Merz collected his wits and rushed to Kellum's side to find his body savaged by the violence of the wreck. Red Cross workers were on the scene quickly and surrounded Kellum who was still breathing but not for long. Merz was reportedly led away weeping. Later he was quoted, providing his point of view.
"I remember my car hitting the fence, there was a blurred vision of men falling beneath us as we swept through the air. Then the rest came in an instant, the car turned over and I found myself underneath it on the other side of the creek. I don't remember when my mechanician left his seat. I don't remember any details. It's all one blot of swift crashing. I knew enough to stop my motor. Had I not stopped it there might have been an explosion that would have cost many more lives and my own. At that time I did not know whether I was hurt or not. I expected to find my legs broken at least, but when I began to crawl out through the mud and water I realized the greatest joy of my life - I was saved. Of course I did not know then who were hurt nor where my mechanician was. The first thing that entered my mind was to let my mother and father know I was alive."
The crazy panicked scene did not become orderly for an hour. People searched frantically to find friends and family all the while fearing the worst. Speculation was rampant and no one among the chaos could possibly know how many were killed or maimed. For Kellum it was an unfortunate twist of fate that he was even in Merz' car. He had started the race as teammate Johnny Aitken's riding mechanic but was sidelined when that National suffered mechanical failure.
Herbert Lyne started with Merz as his riding mechanic. During the race their National failed on the backstretch, apparently in need of a battery. Lyne ran the distance across the track in the hot sun and apparently was not conditioned for such exertion as he nearly collapsed. Eager to return to the fray Kellum jumped at the chance to sprinted back to Merz with a replacement battery or whatever was required. It was a fateful move.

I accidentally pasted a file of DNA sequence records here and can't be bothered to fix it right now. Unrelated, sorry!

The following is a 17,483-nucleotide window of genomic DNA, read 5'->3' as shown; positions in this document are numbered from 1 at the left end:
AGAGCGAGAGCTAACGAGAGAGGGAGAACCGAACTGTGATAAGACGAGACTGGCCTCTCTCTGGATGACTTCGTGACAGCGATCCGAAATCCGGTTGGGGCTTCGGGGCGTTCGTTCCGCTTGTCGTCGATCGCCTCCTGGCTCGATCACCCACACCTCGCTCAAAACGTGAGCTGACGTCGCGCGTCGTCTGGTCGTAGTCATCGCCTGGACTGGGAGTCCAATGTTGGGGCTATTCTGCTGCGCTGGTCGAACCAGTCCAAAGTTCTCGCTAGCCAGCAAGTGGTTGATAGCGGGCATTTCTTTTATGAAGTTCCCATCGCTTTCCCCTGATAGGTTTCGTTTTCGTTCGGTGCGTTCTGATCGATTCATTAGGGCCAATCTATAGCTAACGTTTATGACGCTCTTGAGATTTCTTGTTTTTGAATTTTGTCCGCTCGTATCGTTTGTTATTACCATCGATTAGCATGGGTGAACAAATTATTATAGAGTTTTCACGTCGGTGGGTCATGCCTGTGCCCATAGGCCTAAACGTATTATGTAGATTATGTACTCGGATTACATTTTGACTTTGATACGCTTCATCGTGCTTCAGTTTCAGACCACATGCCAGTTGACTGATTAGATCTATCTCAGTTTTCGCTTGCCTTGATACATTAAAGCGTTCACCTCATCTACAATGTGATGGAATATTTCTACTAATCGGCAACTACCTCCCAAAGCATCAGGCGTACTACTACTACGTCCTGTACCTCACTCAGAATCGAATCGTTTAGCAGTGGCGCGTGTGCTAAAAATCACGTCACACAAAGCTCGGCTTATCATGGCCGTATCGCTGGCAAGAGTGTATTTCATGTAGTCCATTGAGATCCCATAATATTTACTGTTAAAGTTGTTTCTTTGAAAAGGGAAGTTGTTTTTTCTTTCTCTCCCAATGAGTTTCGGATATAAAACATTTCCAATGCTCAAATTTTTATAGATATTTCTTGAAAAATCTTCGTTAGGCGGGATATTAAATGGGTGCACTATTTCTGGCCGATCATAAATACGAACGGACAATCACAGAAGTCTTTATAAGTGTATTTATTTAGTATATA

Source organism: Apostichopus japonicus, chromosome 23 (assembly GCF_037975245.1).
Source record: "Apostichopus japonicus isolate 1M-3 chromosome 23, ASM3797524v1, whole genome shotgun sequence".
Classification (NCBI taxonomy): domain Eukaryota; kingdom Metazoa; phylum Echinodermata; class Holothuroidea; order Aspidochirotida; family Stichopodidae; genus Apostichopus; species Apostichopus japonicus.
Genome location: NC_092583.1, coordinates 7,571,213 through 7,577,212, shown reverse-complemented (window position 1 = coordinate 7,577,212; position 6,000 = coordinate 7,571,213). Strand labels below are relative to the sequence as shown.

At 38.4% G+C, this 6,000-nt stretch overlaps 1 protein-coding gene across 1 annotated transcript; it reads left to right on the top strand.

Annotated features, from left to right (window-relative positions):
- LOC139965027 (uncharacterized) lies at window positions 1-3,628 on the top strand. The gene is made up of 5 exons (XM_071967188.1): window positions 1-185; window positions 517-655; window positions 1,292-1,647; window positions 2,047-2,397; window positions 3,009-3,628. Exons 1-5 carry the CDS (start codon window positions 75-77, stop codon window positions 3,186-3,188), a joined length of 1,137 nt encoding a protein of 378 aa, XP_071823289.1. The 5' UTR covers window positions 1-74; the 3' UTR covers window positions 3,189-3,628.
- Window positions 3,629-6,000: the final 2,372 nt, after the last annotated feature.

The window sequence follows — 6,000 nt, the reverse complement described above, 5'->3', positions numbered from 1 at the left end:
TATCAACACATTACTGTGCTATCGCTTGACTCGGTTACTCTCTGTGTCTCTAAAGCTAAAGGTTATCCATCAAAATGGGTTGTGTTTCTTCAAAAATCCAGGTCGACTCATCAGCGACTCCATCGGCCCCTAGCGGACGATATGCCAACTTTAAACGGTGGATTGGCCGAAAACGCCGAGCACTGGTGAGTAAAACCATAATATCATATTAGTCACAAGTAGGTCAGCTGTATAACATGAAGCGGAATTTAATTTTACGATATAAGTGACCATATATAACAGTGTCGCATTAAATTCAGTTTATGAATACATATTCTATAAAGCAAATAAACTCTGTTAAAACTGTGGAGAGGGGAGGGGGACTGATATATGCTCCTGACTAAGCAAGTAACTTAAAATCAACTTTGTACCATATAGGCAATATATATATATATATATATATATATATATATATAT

Meanwhile the race continued with the speeding cars described by the article as "looking like angry animals, with their mouths wide open, rushing headlong after some human to devour." Part of the terrifying scene was the obvious wear of the running surface which was riddled with deeping ruts. Some 30 minutes after the devestating Merz incident yet another serious accident startled the stunned crowd, many still reeling from astonishing destruction visited upon them. This accident involved the Marmon no. 17 of driver Bruce Keene and riding mechanic James Schiller. While both men survived Schiller was thrown from the car to incur a scalp wound and what might have been a concussion.
While the article indicates that Keene's accident occurred near the spot of the Merz crash this seems implausible. While Merz was near turn one Keene reportedly struck one of the posts supporting the suspension bridge. Unless I am completely wrong about where the suspension bridge was located (I believe it was north of the finish line and pits) it is more likely Keene wrecked at the opposite end of the front stretch. I suspect where the writer got confused is that it was probably the spot where Bourque and Holcomb had their fatal accident on Thursday.